Does her heart get broken? Sure. Does she have difficulties with romantic relationships? Without question — she hasn’t had once in the four years since she left. Are there tears? No doubts. But there are also friends who kiss your forehead, stroke your hair, adjust your smeared makeup and sling you a drink. When you ask what’s in it, they say, “Don’t ask. Drink it.” Then they hug you tight and pop in a movie and make snarky comments along with it.
This is her life; she created it. It’s not perfect and it’s not always right. But it has become mine, and I take complete ownership of it.
It’s not permanent. Gold doesn’t stay and never has. But it’s here in this present tense. Golden, single girl days overlooking the San Fernando Valley may fade for other opportunities and other places in the world. If my past and the choices I have made say anything, it’s that when we think we have it all together, the universe has other plans.
But for now, this is my life. I fought for it, starved for it, dragged myself through the shit for it. I kissed and fucked the frogs and cried plenty of tears while wondering why I couldn’t find new love. I even went momentarily insane on occasions, letting the terror of my past rush over me in any way it came — drinking heavily and crying on bathroom floors, pulling off the road and screaming at the stars if necessarily, or dragging my hands along the bathroom rug when I was curled up on it because I was too paralyzed by my past to get up. Then I was left watching as time made the attacks shorter, less scary, or perhaps made me strong enough to fight them head on.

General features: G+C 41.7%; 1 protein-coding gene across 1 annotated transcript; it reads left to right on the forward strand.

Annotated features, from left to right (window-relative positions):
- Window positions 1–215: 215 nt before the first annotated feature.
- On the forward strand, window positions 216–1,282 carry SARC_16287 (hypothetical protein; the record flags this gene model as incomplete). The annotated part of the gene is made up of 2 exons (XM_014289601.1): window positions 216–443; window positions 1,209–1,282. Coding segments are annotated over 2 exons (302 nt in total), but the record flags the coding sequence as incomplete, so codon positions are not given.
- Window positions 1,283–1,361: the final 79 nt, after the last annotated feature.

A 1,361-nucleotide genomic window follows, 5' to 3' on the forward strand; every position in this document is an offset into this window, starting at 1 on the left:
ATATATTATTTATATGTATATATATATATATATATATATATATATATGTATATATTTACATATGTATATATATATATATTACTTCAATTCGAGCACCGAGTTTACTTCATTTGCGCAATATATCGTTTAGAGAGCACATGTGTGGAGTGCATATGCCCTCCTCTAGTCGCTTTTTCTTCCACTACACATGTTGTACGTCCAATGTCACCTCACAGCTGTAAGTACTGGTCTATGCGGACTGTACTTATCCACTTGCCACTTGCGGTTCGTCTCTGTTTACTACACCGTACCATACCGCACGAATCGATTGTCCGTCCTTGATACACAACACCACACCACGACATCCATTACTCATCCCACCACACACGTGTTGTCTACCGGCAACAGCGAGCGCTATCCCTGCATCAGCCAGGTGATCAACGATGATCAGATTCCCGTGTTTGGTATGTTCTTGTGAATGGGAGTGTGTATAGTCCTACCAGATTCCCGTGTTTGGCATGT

And, despite everything, I’d do it all over again. Without question.
The earth-shattering choices we make affect us and change us indefinitely. Some people, who have taken more conventional paths and just accepted the horrible things as “the way it is” rather than make a shift, wonder about those of us who chose to chase other ideals. Instead of settling, we chase overwhelming ambition, golden sunsets and oceans, and the hope that there is something better out there.
So those of us who made the difficult decisions laugh, lift our drinks into the air and smile high, because we prefer to run into uncertainty with those who share our drives rather than just settle. These choices come with sacrifices, but when those golden days wash over our bodies, we know the truth: That we made the right choices together, to live every day rather than just be, and to live our own versions of happily ever after. And four years later, I can’t ask for much more than that.